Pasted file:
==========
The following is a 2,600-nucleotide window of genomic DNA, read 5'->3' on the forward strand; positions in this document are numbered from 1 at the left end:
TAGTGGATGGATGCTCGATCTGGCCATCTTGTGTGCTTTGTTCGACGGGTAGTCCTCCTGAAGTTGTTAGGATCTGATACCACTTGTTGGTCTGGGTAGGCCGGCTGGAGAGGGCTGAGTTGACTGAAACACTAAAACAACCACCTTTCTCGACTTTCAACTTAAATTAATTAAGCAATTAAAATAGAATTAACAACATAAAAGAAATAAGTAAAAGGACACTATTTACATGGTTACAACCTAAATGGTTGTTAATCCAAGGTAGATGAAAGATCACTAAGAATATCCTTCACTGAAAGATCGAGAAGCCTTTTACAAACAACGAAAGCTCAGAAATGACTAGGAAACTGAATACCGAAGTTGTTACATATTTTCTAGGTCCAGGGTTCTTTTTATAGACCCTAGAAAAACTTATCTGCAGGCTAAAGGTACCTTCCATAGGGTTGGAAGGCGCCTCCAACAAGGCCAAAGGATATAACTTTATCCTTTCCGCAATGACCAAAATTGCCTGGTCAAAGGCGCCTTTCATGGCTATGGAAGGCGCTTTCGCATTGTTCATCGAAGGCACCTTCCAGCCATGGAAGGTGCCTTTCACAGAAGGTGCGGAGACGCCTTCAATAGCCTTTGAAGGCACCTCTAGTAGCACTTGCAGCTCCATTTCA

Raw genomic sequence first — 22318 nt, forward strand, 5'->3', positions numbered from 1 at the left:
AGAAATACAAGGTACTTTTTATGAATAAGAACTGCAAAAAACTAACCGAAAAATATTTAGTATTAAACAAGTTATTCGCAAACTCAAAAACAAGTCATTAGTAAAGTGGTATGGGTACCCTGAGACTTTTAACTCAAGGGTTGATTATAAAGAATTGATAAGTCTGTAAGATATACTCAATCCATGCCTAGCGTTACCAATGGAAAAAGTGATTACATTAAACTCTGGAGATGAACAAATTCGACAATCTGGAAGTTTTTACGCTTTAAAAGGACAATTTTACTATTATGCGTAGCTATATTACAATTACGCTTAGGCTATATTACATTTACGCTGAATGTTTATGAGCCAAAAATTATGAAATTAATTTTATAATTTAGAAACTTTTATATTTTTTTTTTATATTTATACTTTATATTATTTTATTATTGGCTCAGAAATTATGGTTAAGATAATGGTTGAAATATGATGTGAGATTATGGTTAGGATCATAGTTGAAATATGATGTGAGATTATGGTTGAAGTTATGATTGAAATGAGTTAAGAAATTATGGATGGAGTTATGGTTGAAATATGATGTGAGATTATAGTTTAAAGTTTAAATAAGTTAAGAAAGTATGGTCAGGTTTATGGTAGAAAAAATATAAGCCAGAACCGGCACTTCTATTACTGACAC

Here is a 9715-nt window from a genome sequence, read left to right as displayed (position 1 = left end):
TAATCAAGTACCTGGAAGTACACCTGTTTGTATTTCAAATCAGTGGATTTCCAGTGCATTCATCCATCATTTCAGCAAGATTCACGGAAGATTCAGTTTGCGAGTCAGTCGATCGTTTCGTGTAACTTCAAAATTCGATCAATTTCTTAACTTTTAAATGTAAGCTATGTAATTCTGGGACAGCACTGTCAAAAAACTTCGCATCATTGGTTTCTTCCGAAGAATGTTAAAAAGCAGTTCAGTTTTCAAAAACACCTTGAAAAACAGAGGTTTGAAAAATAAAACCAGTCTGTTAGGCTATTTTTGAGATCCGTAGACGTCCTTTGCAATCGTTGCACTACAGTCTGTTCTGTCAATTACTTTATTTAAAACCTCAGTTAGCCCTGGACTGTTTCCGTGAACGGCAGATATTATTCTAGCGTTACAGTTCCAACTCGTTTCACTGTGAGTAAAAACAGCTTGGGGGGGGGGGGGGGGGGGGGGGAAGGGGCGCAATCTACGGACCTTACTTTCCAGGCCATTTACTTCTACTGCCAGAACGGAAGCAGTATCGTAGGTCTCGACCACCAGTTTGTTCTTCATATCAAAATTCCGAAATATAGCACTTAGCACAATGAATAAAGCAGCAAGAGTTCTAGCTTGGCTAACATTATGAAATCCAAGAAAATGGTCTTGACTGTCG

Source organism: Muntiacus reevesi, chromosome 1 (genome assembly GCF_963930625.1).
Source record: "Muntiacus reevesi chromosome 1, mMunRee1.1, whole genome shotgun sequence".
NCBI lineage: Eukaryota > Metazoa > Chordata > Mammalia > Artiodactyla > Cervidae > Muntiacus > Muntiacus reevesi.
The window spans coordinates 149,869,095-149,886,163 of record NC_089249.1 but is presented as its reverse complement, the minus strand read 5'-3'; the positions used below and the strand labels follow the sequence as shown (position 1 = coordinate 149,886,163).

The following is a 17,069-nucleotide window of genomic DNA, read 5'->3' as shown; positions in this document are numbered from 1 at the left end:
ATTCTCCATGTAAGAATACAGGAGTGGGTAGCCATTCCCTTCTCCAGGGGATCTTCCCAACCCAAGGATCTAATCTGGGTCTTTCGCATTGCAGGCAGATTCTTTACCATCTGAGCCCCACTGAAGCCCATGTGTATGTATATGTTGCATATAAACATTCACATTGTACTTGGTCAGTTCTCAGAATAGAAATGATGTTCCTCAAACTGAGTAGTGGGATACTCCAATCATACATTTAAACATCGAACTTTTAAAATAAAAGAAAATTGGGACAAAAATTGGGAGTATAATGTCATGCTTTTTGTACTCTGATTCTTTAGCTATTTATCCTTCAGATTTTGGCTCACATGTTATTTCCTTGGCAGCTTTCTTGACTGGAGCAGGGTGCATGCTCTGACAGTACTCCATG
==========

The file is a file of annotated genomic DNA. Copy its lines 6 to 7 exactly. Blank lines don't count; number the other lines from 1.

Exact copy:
TAATCAAGTACCTGGAAGTACACCTGTTTGTATTTCAAATCAGTGGATTTCCAGTGCATTCATCCATCATTTCAGCAAGATTCACGGAAGATTCAGTTTGCGAGTCAGTCGATCGTTTCGTGTAACTTCAAAATTCGATCAATTTCTTAACTTTTAAATGTAAGCTATGTAATTCTGGGACAGCACTGTCAAAAAACTTCGCATCATTGGTTTCTTCCGAAGAATGTTAAAAAGCAGTTCAGTTTTCAAAAACACCTTGAAAAACAGAGGTTTGAAAAATAAAACCAGTCTGTTAGGCTATTTTTGAGATCCGTAGACGTCCTTTGCAATCGTTGCACTACAGTCTGTTCTGTCAATTACTTTATTTAAAACCTCAGTTAGCCCTGGACTGTTTCCGTGAACGGCAGATATTATTCTAGCGTTACAGTTCCAACTCGTTTCACTGTGAGTAAAAACAGCTTGGGGGGGGGGGGGGGGGGGGGGGAAGGGGCGCAATCTACGGACCTTACTTTCCAGGCCATTTACTTCTACTGCCAGAACGGAAGCAGTATCGTAGGTCTCGACCACCAGTTTGTTCTTCATATCAAAATTCCGAAATATAGCACTTAGCACAATGAATAAAGCAGCAAGAGTTCTAGCTTGGCTAACATTATGAAATCCAAGAAAATGGTCTTGACTGTCG

Source organism: Muntiacus reevesi, chromosome 1 (genome assembly GCF_963930625.1).